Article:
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Next: Partition functions Up: Applications of statistical thermodynamics Previous: Paramagnetism

Mean values

Consider a system in contact with a heat reservoir. The systems in the representative ensemble are distributed over their accessible states in accordance with the Boltzmann distribution. Thus, the probability of occurrence of some state $r$ with energy $E_r$ is given by
P_r = \frac{\exp(-\beta\, E_r)}{\sum_r \exp(-\beta \,E_r)}.
\end{displaymath} (395)

The mean energy is written
\overline{E} = \frac{\sum_r \exp(-\beta\, E_r)\, E_r}{\sum_r \exp(-\beta\, E_r)},
\end{displaymath} (396)

where the sum is taken over all states of the system, irrespective of their energy. Note that
\sum_r \exp(-\beta \,E_r)\,E_r = -\sum_r \frac{\partial}{\pa...
\exp(-\beta\, E_r)
= -\frac{\partial Z}{\partial \beta},
\end{displaymath} (397)

Z = \sum_r \exp(-\beta \,E_r).
\end{displaymath} (398)

It follows that
\overline{E} = - \frac{1}{Z} \frac{\partial Z}{\partial \beta} = - \frac{
\partial \ln Z}{\partial \beta}.
\end{displaymath} (399)

The quantity $Z$, which is defined as the sum of the Boltzmann factor over all states, irrespective of their energy, is called the partition function. We have just demonstrated that it is fairly easy to work out the mean energy of a system using its partition function. In fact, as we shall discover, it is easy to calculate virtually any piece of statistical information using the partition function.

Let us evaluate the variance of the energy. We know that

\overline{(\Delta E)^2} = \overline{E^2} - \overline{E}^2
\end{displaymath} (400)

(see Sect. 2). Now, according to the Boltzmann distribution,
\overline{E^2} = \frac{\sum_r \exp(-\beta \,E_r)\, E_r^{~2}}{\sum_r \exp(-\beta \,E_r)}.
\end{displaymath} (401)

\sum_r \exp(-\beta \,E_r)\,E_r^{~2} = -\frac{\partial}
...rtial \beta}\right)^2\! \left[
\sum_r \exp(-\beta E_r)\right].
\end{displaymath} (402)

\overline{ E^2} = \frac{1}{Z} \frac{\partial^2 Z}{\partial \beta^2}.
\end{displaymath} (403)

We can also write
\overline{ E^2} = \frac{\partial}{\partial \beta}\!\left(
...frac{\partial \overline{E}}{\partial
\beta} + \overline{E}^2,
\end{displaymath} (404)

where use has been made of Eq. (399). It follows from Eq. (400) that
\overline{(\Delta E)^2} = -\frac{\partial \overline{E}}{\partial \beta}
= \frac{\partial^2 \ln Z}{\partial \beta^2}.
\end{displaymath} (405)

Thus, the variance of the energy can be worked out from the partition function almost as easily as the mean energy. Since, by definition, a variance can never be negative, it follows that $\partial \overline{E}/\partial \beta \leq 0$, or, equivalently, $\partial \overline{E}/\partial T \geq 0$. Hence, the mean energy of a system governed by the Boltzmann distribution always increases with temperature.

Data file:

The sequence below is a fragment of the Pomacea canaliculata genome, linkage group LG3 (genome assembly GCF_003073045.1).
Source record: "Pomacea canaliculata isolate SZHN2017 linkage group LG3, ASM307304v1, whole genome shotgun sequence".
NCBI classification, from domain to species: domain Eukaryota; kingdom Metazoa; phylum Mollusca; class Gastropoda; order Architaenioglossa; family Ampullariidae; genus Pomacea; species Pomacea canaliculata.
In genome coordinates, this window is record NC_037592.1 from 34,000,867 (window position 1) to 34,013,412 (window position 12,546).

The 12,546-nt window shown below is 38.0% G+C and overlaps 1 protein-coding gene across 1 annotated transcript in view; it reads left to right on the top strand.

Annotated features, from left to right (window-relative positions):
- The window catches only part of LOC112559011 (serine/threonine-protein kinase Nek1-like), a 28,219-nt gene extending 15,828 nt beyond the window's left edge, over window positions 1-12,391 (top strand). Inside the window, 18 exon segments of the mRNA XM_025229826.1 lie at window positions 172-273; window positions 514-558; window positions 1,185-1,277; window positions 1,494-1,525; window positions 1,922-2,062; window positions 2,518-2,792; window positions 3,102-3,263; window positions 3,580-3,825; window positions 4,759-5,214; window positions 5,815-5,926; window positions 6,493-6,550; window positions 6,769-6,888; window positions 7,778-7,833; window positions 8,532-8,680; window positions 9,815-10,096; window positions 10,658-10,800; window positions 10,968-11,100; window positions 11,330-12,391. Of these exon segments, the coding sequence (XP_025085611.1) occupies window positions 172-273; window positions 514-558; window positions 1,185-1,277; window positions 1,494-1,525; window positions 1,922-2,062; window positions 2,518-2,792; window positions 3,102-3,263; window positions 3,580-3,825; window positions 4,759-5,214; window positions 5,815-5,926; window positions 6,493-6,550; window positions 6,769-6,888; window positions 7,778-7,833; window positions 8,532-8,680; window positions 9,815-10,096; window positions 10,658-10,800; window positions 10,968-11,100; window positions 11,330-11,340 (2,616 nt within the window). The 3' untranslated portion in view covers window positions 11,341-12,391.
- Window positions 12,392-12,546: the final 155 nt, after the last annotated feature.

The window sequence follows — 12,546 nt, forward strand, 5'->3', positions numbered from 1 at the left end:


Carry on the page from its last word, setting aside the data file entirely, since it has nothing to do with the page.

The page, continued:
Suppose that the system is characterized by a single external parameter $x$ (such as its volume). The generalization to the case where there are several external parameters is obvious. Consider a quasi-static change of the external parameter from $x$ to $x+dx$. In this process, the energy of the system in state $r$ changes by

\delta E_r = \frac{\partial E_r}{\partial x} \, dx.
\end{displaymath} (406)

The macroscopic work ${\mathchar'26\mskip-12mud}W$ done by the system due to this parameter change is
{\mathchar'26\mskip-12mud}W = \frac{ \sum_r \exp(-\beta \,E_...
...-\partial E_r/\partial x\,\, dx)}
{\sum_r \exp(-\beta \,E_r)}.
\end{displaymath} (407)

In other words, the work done is minus the average change in internal energy of the system, where the average is calculated using the Boltzmann distribution. We can write
\sum_r \exp(-\beta \,E_r)\,\frac{\partial E_r}{\partial x} =...
...,E_r)\right] = -\frac{1}{\beta}
\frac{\partial Z}{\partial x},
\end{displaymath} (408)

which gives
{\mathchar'26\mskip-12mud}W = \frac{1}{\beta Z}\frac{\partia...
...}\,dx = \frac{1}{\beta}
\frac{\partial \ln Z}{\partial x}\,dx.
\end{displaymath} (409)

We also have the following general expression for the work done by the system
{\mathchar'26\mskip-12mud}W = \overline{X}\,dx,
\end{displaymath} (410)

\overline{X} = - \overline{\frac{\partial E_r}{\partial x}}
\end{displaymath} (411)

is the mean generalized force conjugate to $x$ (see Sect. 4). It follows that
\overline{X} = \frac{1}{\beta} \frac{\partial \ln Z}{\partial x}.
\end{displaymath} (412)

Suppose that the external parameter is the volume, so $x=V$. It follows that

{\mathchar'26\mskip-12mud}W = \overline{p} \,dV = \frac{1}{\beta} \frac{\partial \ln Z}{\partial V}
\end{displaymath} (413)

\overline{p} = \frac{1}{\beta} \frac{\partial \ln Z}{\partial V}.
\end{displaymath} (414)

Since the partition function is a function of $\beta$ and $V$ (the energies $E_r$ depend on $V$), it is clear that the above equation relates the mean pressure $\overline{p}$ to $T$ (via $\beta = 1/k\,T$) and $V$. In other words, the above expression is the equation of state. Hence, we can work out the pressure, and even the equation of state, using the partition function.

next up previous
Next: Partition functions Up: Applications of statistical thermodynamics Previous: Paramagnetism
Richard Fitzpatrick 2006-02-02